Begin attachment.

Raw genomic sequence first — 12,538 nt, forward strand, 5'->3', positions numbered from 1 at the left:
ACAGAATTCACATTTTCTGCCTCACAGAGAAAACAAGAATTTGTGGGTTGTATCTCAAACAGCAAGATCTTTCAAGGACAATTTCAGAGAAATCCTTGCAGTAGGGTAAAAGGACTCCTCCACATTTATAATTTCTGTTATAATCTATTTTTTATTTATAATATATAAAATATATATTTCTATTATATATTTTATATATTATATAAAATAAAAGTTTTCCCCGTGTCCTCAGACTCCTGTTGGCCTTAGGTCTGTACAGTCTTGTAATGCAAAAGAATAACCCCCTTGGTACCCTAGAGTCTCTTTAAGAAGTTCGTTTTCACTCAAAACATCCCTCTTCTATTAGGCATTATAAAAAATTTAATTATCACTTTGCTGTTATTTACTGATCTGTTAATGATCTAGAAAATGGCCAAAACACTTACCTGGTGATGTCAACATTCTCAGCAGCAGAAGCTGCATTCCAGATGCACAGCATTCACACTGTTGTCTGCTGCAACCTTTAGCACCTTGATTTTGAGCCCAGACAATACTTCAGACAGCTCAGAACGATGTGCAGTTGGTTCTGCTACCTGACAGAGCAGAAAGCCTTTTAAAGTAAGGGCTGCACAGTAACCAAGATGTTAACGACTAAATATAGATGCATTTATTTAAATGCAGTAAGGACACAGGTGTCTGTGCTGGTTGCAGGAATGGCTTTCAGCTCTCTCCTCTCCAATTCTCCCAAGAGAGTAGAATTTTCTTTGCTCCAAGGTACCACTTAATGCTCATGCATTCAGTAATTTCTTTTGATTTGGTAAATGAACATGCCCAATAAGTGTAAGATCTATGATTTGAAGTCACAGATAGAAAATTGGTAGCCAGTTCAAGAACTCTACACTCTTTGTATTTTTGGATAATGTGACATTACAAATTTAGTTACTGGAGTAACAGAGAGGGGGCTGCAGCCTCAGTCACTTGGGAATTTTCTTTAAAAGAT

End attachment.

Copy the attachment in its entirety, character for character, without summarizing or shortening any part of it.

Raw genomic sequence first — 12,538 nt, forward strand, 5'->3', positions numbered from 1 at the left:
ACAGAATTCACATTTTCTGCCTCACAGAGAAAACAAGAATTTGTGGGTTGTATCTCAAACAGCAAGATCTTTCAAGGACAATTTCAGAGAAATCCTTGCAGTAGGGTAAAAGGACTCCTCCACATTTATAATTTCTGTTATAATCTATTTTTTATTTATAATATATAAAATATATATTTCTATTATATATTTTATATATTATATAAAATAAAAGTTTTCCCCGTGTCCTCAGACTCCTGTTGGCCTTAGGTCTGTACAGTCTTGTAATGCAAAAGAATAACCCCCTTGGTACCCTAGAGTCTCTTTAAGAAGTTCGTTTTCACTCAAAACATCCCTCTTCTATTAGGCATTATAAAAAATTTAATTATCACTTTGCTGTTATTTACTGATCTGTTAATGATCTAGAAAATGGCCAAAACACTTACCTGGTGATGTCAACATTCTCAGCAGCAGAAGCTGCATTCCAGATGCACAGCATTCACACTGTTGTCTGCTGCAACCTTTAGCACCTTGATTTTGAGCCCAGACAATACTTCAGACAGCTCAGAACGATGTGCAGTTGGTTCTGCTACCTGACAGAGCAGAAAGCCTTTTAAAGTAAGGGCTGCACAGTAACCAAGATGTTAACGACTAAATATAGATGCATTTATTTAAATGCAGTAAGGACACAGGTGTCTGTGCTGGTTGCAGGAATGGCTTTCAGCTCTCTCCTCTCCAATTCTCCCAAGAGAGTAGAATTTTCTTTGCTCCAAGGTACCACTTAATGCTCATGCATTCAGTAATTTCTTTTGATTTGGTAAATGAACATGCCCAATAAGTGTAAGATCTATGATTTGAAGTCACAGATAGAAAATTGGTAGCCAGTTCAAGAACTCTACACTCTTTGTATTTTTGGATAATGTGACATTACAAATTTAGTTACTGGAGTAACAGAGAGGGGGCTGCAGCCTCAGTCACTTGGGAATTTTCTTTAAAAGAT